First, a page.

Priest has to stop his former colleague and his trainload of vampires before they reach the city. Once again, Hollywood has presented us with a movie villain whose plan might have worked if he didn’t go out of his way to spite himself. If he hadn’t intentionally lured Priest to come after him, nobody would have ever known what was coming until it was too late. He should start a support group for inept supernatural movie villains with “Jumby” from The Unborn and the Devil from Season of the Witch.
Every embarrassing sentence out of Karl Urban’s mouth during the climactic confrontation with Priest sounds like it was culled from a book of stock movie villain lines. ”Join me, brother, and we can rule together” or something like that. “Your faith has failed you” – whatever the hell that means in the context of a kung fu fight atop a speeding train. Just cringe inducing.
Now Urban isn’t a true vampire; he’s what is called a familiar: a human turned into a vampire that can survive in sunlight unlike the real vampire that made him. The real vampires look more like Aliens and live in mountainous hives. They jump around hissing, clawing and snapping at victims just like an Alien. There’s a weird scene in a frontier town where familiars talk about serving their masters; how does one serve what appears to be a mindless monster with no means of communication?
Horrifying as it for me to say this, Stephen Sommers may have been on to something after all. These vamps prefer to sleep in membranous sacks generated from their own slimy excretions, not all that unlike Dracula’s winged froggy offspring that hatched from wasp sacks in Van Helsing. I refuse to live in a world where anything seen in Van Helsing may prove accurate to vampire lore.
Cam Gigandet is his usual awful self as young frontier lawman Hicks, so desperate to save that niece he’s in love with before she gets turned into a vampire and Priest is forced to kill her, too. At first it appears the film is setting up a mentorship storyline with Priest teaching Hicks the tricks of the vampire-killing trade, only for all that to fall by the wayside once Maggie Q as La Priest Nikita joins them on their hunt. The relationship between her and Priest feels like it would have romantic subtext if this script had any comprehension of what subtext is.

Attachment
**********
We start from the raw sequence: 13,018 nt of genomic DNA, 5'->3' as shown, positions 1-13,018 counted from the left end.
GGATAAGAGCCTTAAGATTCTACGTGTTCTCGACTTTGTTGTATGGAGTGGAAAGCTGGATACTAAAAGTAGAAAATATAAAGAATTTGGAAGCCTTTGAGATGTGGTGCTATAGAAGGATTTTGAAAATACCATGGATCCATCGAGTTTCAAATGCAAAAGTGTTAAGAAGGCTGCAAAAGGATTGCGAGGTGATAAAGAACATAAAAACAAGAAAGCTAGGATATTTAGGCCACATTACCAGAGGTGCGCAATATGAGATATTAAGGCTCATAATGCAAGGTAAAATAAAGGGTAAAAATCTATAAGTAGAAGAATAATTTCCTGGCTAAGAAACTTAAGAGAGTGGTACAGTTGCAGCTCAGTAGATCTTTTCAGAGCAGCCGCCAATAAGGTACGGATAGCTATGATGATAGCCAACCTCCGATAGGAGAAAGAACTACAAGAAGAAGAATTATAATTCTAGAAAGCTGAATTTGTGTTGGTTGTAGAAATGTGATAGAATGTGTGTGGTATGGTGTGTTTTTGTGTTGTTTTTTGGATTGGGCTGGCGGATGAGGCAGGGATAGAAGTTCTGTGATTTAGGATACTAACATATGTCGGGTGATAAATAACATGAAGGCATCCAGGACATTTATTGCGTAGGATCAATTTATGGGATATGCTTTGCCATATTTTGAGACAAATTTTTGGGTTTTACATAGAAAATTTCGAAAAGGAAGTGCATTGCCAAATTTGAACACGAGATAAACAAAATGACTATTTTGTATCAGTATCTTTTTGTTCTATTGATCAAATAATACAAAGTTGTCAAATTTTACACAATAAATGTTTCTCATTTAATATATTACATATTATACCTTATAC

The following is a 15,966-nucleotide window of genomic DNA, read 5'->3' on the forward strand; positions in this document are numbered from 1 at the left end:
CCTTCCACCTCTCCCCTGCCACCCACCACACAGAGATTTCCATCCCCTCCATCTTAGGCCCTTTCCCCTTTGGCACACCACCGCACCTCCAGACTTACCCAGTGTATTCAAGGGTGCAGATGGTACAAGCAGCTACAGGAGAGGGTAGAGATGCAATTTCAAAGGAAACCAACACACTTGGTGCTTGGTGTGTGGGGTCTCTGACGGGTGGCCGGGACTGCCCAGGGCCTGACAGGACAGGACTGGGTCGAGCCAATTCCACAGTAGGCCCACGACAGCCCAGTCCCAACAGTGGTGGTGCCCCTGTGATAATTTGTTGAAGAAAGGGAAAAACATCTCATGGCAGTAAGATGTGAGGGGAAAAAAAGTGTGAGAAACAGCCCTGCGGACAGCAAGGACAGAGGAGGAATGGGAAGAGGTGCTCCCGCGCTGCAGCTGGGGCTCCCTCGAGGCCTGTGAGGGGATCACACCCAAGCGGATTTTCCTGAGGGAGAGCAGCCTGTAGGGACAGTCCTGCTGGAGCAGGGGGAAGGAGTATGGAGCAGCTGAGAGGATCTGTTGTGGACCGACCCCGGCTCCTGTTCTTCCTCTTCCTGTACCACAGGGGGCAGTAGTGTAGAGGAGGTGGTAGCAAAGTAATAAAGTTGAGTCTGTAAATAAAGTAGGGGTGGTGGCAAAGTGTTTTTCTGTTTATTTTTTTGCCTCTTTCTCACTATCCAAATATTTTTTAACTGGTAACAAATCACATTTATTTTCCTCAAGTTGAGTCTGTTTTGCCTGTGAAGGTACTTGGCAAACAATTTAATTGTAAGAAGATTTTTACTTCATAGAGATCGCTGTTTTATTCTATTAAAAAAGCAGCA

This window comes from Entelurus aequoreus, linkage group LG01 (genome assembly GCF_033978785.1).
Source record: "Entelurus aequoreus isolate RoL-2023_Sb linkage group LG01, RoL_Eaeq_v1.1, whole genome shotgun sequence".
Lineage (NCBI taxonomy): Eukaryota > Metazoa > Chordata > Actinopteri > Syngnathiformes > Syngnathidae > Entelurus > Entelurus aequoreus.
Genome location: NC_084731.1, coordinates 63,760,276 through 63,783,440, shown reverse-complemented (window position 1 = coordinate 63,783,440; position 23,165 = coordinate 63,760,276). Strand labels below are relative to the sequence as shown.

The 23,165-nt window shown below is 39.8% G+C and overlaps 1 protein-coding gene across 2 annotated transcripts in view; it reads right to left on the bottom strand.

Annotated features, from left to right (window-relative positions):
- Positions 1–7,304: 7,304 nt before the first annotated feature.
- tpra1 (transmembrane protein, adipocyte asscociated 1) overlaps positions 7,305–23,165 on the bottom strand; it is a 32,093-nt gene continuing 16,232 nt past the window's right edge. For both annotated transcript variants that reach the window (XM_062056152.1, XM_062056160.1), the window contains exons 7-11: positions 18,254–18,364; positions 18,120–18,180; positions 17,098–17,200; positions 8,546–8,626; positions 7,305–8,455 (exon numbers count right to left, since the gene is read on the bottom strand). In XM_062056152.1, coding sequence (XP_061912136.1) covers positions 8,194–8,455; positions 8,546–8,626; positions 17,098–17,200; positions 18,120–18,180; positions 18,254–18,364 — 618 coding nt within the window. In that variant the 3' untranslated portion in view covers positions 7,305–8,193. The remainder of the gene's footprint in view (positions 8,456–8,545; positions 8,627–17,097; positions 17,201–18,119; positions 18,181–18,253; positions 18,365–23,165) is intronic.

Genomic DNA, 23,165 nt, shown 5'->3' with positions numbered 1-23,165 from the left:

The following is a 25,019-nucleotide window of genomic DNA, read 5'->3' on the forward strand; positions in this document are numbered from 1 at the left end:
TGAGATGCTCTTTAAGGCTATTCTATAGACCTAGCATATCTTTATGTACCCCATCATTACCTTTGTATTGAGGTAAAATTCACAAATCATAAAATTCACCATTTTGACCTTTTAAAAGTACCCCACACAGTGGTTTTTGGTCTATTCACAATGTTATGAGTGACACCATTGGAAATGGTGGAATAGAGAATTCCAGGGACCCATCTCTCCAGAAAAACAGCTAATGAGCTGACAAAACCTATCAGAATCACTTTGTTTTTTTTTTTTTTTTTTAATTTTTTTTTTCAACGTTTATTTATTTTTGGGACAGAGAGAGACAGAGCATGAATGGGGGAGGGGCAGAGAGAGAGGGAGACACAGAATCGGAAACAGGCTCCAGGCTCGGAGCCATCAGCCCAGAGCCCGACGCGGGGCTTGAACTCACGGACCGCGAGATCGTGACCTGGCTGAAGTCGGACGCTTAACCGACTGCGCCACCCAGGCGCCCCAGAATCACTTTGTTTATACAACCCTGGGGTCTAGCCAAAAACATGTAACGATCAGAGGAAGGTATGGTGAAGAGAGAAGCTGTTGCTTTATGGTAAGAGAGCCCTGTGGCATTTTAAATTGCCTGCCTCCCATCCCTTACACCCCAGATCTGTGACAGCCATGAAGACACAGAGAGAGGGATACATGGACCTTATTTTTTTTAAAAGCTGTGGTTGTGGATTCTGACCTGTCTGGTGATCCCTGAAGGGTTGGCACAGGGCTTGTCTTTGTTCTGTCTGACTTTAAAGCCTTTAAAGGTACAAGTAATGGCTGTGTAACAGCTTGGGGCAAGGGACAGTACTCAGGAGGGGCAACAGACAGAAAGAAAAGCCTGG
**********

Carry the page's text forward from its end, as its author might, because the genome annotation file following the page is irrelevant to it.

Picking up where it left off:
Need further proof of how badly the script kills the movie? All the city scenes are nighttime. Priest tells Hicks there is only darkness in the cities because the sun doesn’t shine there anymore. Why is this? We’ll never know because Priest just drops the topic and walks away immediately after stating such. That’s not the kind of fact a movie like this should just throw out there and then not bother to explain. Same goes for the vampire queen subplot that goes nowhere. I really could go on and on, much like the countless shots of characters speeding across the desert on their funky motorcycles the director was so clearly enamored with.
For some the action scenes might be enough to salvage this drivel. Kung fu, slow motion kung fu, explosions, desert motorcycle chases: save for one or two inspired kills, I found the action to be quite unremarkable. A plethora of stabbings, dismemberments, and jugular ripping; all irritatingly edited to assure the PG-13 rating. Even the 3D does nothing to make Priest standout.
Truth be told, if Priest had been a Syfy original movie made on their typically low budget, I seriously doubt anyone would have much positive to say aside from acknowledging its neat premise. Since Priest has some slick production values, icky monsters, and copious amounts of kung fu, I’ve no doubt it will get a much undeserved pass from some. I mean look how many Resident Evil movies there have been.
1 1/2 out of 5